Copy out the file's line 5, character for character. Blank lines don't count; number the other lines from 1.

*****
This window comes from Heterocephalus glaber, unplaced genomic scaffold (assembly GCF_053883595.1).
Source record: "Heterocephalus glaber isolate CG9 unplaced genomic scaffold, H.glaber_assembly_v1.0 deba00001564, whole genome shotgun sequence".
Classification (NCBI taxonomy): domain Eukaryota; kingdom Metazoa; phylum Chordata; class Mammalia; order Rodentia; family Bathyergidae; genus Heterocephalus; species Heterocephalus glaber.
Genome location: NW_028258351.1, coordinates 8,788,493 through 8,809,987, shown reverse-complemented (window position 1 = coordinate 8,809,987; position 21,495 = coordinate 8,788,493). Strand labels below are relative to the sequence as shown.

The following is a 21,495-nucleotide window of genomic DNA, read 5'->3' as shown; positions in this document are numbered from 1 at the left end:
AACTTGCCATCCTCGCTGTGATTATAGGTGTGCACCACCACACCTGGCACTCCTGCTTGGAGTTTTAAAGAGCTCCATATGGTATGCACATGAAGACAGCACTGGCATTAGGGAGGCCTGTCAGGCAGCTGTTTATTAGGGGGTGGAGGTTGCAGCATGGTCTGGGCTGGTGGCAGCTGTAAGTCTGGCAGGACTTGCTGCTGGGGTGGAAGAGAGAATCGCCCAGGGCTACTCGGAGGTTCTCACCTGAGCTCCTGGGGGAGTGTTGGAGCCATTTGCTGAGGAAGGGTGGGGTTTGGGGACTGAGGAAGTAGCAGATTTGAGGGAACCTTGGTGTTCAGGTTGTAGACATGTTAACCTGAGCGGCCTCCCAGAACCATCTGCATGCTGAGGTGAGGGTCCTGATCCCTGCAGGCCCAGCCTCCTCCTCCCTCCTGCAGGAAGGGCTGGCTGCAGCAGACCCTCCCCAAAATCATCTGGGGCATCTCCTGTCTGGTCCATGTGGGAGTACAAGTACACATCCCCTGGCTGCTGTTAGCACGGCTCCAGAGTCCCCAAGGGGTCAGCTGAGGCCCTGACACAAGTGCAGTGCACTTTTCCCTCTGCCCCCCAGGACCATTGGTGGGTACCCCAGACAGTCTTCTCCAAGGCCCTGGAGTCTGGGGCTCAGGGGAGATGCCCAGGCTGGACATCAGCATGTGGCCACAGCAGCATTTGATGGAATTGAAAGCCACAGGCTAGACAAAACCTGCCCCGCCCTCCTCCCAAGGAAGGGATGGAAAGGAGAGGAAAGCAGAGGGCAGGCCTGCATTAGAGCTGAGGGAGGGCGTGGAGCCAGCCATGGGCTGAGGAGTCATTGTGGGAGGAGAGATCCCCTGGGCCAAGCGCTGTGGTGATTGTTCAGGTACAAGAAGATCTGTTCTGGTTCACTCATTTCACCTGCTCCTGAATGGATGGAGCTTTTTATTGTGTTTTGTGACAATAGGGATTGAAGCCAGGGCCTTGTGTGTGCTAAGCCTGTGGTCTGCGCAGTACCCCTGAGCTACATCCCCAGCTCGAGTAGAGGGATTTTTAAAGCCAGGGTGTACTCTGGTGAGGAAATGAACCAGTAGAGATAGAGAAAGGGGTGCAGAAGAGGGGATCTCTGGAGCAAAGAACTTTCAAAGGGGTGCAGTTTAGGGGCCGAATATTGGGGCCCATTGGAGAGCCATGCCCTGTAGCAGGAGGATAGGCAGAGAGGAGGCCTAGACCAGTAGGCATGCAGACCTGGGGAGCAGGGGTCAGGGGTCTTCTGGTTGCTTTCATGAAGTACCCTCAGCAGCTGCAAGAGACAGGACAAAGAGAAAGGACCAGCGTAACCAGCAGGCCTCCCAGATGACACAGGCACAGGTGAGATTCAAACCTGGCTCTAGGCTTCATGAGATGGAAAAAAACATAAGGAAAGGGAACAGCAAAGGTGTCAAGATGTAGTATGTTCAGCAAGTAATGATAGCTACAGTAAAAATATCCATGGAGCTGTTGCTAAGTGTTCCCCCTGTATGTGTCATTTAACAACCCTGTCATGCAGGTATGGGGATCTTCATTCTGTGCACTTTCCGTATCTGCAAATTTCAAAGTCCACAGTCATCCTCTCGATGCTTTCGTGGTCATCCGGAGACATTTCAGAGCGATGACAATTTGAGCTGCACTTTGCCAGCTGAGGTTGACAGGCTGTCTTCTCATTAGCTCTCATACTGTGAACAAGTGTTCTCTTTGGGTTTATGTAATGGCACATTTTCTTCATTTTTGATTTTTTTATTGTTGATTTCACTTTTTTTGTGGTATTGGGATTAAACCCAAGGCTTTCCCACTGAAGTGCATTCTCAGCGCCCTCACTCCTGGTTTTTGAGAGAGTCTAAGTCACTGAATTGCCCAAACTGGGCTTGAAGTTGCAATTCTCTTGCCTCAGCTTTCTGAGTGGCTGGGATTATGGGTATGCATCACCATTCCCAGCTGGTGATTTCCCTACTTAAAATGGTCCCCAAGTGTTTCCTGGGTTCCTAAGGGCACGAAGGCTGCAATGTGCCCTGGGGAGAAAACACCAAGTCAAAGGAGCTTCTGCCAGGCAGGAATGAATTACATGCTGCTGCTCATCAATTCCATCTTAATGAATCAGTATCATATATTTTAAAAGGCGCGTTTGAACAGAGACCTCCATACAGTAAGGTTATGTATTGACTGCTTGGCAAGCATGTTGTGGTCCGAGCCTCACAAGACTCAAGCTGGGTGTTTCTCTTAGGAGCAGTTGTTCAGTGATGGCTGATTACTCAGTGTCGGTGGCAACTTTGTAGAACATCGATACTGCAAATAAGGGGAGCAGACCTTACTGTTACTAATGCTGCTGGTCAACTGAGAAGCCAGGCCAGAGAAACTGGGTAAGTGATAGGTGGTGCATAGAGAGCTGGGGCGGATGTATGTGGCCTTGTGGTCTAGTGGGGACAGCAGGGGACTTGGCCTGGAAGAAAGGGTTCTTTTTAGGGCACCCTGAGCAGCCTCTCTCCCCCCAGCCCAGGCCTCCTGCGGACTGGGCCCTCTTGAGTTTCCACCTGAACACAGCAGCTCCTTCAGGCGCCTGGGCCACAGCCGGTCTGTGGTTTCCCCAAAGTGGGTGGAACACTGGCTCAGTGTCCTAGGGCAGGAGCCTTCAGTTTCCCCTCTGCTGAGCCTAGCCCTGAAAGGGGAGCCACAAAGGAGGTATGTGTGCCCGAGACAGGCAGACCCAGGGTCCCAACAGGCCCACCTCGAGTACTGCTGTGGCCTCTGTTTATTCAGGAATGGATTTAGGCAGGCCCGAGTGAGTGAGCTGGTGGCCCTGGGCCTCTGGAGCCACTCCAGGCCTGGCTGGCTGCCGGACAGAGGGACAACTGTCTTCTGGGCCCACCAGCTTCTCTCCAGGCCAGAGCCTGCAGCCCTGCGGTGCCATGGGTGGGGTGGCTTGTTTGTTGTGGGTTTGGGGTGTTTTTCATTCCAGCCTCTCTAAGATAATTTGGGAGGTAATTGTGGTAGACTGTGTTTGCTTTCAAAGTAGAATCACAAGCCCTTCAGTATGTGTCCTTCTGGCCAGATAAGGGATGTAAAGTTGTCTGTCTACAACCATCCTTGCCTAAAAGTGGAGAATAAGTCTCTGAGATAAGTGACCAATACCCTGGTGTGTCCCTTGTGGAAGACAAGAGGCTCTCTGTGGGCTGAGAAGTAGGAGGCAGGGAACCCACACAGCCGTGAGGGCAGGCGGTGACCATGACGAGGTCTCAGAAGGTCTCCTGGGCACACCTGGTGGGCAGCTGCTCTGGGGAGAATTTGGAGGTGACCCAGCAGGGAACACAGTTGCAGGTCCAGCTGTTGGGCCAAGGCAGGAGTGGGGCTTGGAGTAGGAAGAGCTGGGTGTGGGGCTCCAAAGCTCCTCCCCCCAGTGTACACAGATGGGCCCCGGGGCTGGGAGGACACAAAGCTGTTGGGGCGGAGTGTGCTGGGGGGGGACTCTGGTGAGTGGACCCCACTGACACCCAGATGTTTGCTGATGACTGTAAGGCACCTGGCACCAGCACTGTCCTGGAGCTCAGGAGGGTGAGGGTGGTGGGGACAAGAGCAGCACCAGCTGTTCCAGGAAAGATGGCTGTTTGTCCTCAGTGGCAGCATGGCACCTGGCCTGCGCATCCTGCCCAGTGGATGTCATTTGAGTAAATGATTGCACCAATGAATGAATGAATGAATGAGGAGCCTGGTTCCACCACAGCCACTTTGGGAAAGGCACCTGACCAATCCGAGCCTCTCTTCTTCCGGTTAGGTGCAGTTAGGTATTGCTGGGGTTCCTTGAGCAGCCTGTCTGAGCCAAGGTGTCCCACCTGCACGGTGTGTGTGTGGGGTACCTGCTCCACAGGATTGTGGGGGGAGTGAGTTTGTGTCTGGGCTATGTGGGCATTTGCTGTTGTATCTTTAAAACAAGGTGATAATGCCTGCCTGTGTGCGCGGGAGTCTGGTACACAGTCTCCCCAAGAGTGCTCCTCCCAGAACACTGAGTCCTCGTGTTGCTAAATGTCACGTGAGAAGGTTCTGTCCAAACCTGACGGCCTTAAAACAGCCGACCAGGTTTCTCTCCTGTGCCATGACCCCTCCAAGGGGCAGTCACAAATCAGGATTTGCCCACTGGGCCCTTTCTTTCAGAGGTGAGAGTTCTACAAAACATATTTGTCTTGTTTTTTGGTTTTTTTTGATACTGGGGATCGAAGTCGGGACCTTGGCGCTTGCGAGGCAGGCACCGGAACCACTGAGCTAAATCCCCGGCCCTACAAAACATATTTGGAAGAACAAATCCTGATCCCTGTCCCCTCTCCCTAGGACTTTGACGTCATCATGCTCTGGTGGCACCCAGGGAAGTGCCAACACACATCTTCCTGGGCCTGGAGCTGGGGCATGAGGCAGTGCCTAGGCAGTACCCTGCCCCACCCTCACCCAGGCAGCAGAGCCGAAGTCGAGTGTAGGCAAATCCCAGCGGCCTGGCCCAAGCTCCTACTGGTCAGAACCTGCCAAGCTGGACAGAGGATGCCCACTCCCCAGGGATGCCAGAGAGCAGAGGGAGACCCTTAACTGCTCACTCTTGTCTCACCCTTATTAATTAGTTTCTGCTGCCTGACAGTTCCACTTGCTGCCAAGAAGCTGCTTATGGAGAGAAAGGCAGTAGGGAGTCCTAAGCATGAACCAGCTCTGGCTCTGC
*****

The following is a 21,495-nucleotide window of genomic DNA, read 5'->3' as shown; positions in this document are numbered from 1 at the left end: